The Nightmare Scenario: Supreme Court Guts Public Healthcare and Guarantees the Private Insurance Monopoly

At the U.S. Supreme Court this week, most of the attention has focused on whether the new federal healthcare reform can require every American to have a health plan. But as the hearings ended on Wednesday, another prospect came into view that could satisfy the conservative justices' obvious displeasure with the law and it is far more chilling—striking down the expansion of state-run Medicaid programs. 
Should the conservatives remove the individual mandate from their bullseye and replace it with Medicaid, it would give right-wing ideologues and the private sector a historic political victory at the expense of a slice of society the GOP has no qualms about beating up: low-income people, particularly women; communities of color; and other underrepresented people. 
“It probably would require the court to be really bold, to strike down a program passed by Congress under its spending power, and to do so for the first time in 76 years,” wrote Lyle Denniston for ScotusBlog. “But the temptation was very much in evidence in the final round of the court’s hearings this week on the Affordable Care Act. If that happens, it probably would be done by a 5-4 vote.”
That scenario is more than troubling: wiping out the government’s largest expansion of healthcare for low-income people since the 1960s while enshrining a private sector monopoly on future healthcare delivery. If Denniston’s instincts are correct (he has been covering the court for 54 years) it would be an explosive invitation to political class warfare with implications stretching far beyond the public health sphere.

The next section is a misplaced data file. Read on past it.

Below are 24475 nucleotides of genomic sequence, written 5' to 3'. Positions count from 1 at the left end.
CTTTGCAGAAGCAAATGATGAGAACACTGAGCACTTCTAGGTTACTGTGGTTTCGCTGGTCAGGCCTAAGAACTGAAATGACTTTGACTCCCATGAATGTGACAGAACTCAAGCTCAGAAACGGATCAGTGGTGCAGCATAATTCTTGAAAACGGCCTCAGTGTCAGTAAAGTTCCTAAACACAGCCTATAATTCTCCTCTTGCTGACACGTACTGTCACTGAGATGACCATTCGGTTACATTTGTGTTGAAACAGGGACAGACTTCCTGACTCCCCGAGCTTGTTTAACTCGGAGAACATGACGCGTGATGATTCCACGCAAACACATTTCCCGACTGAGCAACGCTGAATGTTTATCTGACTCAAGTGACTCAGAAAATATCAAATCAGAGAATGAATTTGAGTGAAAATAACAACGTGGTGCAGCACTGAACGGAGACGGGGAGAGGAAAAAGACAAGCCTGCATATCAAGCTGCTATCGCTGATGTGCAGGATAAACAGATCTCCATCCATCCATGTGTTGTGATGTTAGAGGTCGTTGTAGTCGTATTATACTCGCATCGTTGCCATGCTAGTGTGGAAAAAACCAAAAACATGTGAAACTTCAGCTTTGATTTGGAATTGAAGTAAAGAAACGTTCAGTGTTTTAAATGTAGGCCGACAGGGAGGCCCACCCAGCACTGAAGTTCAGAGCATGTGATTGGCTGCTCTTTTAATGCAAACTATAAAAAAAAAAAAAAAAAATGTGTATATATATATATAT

“We’re going to say to the federal government, the bigger the problem, the less your powers are,” Justice Sonia Sotomayor replied to the attorney arguing that the Medicaid expansion was coercive and should be voided. “Because once you [Congress] give that much money, you can’t structure the program the way you want.’
The Affordable Care Act essentially relies on using the money from requiring every American to have health coverage to bring people into either the government-provided health system or to offer more options via the private insurance market. The deal the White House struck was to expand both private and public healthcare coverage.
What would stop the conservative justices from chopping off the public sector leg of the Affordable Care Act, especially if that leg represented the historically largest expansion of the government’s social safety net since Medicaid was enacted as part of Lyndon Johnson’s "War on Poverty" in 1965?
Not very much, it appears. Legal scholars and bloggers have been pointing out that there are many precedents the court could cite if it wanted to preserve the coverage mandate, or ignore the claims of 26 red states that Congress was coercing them to expand Medicaid. The state-run health program now cares for 70 million low-income people, one in three children, and assists with long-term care, according to the Kaiser Family Foundation.  
The Roberts court ignored a century of precedent in its 2010 Citizens United ruling when it allowed direct corporate contributions to independent political committees. The American Prospect’s Paul Waldman sees the conservative justices’ belligerence as an extension of how the Republicans in Congress and governors' mansions now behave, ignoring political norms and abusing their office and the courts for ideological goals.